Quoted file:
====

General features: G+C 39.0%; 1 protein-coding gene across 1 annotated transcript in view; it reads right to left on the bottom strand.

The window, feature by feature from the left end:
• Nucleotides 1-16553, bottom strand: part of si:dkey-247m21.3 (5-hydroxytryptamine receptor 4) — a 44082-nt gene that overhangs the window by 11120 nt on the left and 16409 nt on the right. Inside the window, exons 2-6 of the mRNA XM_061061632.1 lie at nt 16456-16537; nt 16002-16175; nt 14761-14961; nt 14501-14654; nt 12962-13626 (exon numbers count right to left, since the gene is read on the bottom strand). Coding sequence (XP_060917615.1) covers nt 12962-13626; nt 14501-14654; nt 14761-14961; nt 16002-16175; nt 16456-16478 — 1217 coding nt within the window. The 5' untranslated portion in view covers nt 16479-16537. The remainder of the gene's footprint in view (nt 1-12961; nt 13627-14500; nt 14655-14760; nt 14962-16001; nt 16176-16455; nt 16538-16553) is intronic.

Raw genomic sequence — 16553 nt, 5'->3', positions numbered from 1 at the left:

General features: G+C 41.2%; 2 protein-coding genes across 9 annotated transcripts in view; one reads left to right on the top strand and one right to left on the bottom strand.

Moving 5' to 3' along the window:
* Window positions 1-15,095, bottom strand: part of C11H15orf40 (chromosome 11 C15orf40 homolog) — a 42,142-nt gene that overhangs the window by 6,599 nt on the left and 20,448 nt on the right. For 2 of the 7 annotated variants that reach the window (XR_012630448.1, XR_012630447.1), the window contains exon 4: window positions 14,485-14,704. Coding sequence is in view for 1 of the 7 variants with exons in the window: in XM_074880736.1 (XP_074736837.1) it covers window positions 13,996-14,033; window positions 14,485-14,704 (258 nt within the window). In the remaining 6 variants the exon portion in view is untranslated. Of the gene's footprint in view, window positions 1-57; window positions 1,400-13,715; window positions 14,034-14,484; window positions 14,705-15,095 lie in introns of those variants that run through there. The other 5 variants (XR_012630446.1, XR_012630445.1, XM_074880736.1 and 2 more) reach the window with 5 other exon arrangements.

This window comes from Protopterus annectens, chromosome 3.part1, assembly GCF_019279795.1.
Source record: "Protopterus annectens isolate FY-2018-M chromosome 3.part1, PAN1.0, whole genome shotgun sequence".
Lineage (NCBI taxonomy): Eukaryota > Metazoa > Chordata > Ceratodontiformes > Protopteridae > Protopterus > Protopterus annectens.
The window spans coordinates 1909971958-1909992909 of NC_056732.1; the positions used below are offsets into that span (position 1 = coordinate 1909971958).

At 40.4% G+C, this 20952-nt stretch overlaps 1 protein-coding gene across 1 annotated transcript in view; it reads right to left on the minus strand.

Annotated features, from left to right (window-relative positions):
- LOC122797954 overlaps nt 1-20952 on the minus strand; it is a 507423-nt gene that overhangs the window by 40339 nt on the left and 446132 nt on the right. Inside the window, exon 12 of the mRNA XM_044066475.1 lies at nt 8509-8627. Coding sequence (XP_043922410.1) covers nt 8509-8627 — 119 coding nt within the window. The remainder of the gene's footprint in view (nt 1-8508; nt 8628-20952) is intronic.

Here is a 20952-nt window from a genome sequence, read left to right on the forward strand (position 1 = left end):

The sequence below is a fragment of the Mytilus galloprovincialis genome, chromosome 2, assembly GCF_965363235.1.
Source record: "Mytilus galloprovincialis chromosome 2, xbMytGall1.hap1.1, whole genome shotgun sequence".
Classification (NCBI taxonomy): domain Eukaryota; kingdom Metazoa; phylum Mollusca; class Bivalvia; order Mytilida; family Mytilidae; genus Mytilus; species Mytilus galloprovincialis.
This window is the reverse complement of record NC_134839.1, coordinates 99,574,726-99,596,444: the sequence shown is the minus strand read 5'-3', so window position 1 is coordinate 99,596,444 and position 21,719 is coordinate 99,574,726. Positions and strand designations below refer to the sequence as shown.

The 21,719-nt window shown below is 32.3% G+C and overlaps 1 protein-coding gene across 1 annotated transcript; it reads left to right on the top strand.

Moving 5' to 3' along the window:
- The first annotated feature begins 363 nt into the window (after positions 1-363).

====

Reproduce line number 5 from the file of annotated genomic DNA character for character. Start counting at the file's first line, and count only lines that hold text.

General features: G+C 41.2%; 2 protein-coding genes across 9 annotated transcripts in view; one reads left to right on the top strand and one right to left on the bottom strand.